Concept, which not only broadens the notion of reality, but deletes the idea of a future detached from the present and a static or pre-constituted project, which – as in a utopian model – is only missing existence in order to be. Therefore, the project, no longer envisaged as a still image, is conceived as “a life that develops starting from (and within) a land that is not an empty blackboard, devoid of content: it is instead a dynamic and evolving form that lives inside time, capable of taking root, opening up, of becoming real through interactive steps triggered by continuous creative reinvention.” (Lidia Decandia, Sensitive City 2010)


What feeling does Milan give me? First of all, I feel that it is my city. It takes a long time to conquer that word “mine”. You feel the city is yours when you’re old, otherwise you can’t say it. You don’t know what life has in store, or where you’ll end up. Now I can say it, because I like it here”  (Andrée Ruth Shammah – stage director and director of Teatro Franco Parenti (1) )


1. Quotations by Alessandro Mendini and Andrée Ruth Shammah were taken from the VOICES interviews, which are available online divided and organised in six days
Project  http://www.domusweb.it/en/news/2014/03/31/domus_voices.html

Day 1 http://www.domusweb.it/it/video/2014/04/09/studio_azzurro_domus_voices_1.html
Day 2 http://www.domusweb.it/it/video/2014/04/11/studio_azzurro_domus_voices_giorno_2.html
Day 3 http://www.domusweb.it/it/video/2014/04/13/studio_azzurro_domus_voices_giorno_3.html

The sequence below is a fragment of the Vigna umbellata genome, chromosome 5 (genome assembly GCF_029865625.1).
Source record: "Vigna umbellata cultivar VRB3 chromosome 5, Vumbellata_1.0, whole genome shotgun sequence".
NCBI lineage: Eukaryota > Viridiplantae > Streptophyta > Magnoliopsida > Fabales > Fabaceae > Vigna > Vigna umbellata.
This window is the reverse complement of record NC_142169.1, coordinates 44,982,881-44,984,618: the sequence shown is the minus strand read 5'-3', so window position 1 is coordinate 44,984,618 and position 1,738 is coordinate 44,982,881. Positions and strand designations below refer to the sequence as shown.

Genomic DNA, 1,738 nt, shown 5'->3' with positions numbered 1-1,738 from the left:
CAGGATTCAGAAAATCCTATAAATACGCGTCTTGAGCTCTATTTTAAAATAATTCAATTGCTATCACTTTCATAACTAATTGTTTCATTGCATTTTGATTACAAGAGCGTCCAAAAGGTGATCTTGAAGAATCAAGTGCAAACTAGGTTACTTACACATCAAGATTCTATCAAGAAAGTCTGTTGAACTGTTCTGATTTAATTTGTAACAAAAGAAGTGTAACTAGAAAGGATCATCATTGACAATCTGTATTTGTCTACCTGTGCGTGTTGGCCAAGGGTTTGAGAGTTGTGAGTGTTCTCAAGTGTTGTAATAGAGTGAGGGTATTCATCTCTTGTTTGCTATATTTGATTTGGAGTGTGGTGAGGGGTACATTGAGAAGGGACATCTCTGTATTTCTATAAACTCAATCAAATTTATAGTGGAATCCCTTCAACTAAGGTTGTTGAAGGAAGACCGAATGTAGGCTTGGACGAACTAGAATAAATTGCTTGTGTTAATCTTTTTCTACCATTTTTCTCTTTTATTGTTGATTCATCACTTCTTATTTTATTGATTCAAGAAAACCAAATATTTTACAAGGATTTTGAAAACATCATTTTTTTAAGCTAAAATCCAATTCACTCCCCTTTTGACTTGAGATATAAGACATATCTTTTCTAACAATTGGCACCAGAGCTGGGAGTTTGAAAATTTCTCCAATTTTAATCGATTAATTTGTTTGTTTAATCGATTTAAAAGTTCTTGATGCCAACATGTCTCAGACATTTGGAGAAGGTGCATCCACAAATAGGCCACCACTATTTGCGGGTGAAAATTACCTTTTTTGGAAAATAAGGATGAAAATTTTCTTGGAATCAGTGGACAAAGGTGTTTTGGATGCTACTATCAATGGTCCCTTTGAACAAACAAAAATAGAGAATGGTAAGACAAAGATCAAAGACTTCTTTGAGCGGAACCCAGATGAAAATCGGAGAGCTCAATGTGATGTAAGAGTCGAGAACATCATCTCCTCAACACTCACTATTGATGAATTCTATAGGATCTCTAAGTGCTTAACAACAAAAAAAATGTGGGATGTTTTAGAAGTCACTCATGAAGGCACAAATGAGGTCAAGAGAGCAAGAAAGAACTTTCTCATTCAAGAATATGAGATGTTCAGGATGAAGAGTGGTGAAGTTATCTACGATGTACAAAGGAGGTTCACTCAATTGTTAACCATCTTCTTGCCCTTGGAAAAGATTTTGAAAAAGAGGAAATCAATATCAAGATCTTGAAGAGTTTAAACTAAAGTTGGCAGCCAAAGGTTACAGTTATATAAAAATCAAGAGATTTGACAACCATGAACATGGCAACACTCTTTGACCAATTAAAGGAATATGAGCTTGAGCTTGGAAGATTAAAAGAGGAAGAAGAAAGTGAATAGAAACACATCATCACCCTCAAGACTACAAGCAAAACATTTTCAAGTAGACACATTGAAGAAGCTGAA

Day 4 http://www.domusweb.it/it/video/2014/04/14/studio_azzurro_domus_voices_giorno_4.html
Day 5 http://www.domusweb.it/it/video/2014/04/15/studio_azzurro_domus_voices_giorno_5.html
Day 6 http://www.domusweb.it/it/video/2014/04/16/studio_azzurro_domus_voices_giorno_6.html

2. Domus Voices, 8–13 April 2014 at the Conservatorio Giuseppe Verdi
Opening Hours 11am–10pm
Live Performances 7pm

3. Sensitive City is the exhibition created by Studio Azzurro for the 2010 Universal Expo in Shanghai. The theme of the Expo 2010, “Better City, Better Life” invites the countries taking part to consider the future of the city and to suggest alternatives for how contemporary urbanisation should move forward. With Sensitive City, Italy has decided to underline a unique and very distinctive feature of its cities, revealing the quality of its small and medium size centres by presenting an interactive experience which enables the visitor to entertain a relationship with the digital images of people who live in these cities by stopping them (in a virtual sense) as if on the street and then listening to their comments.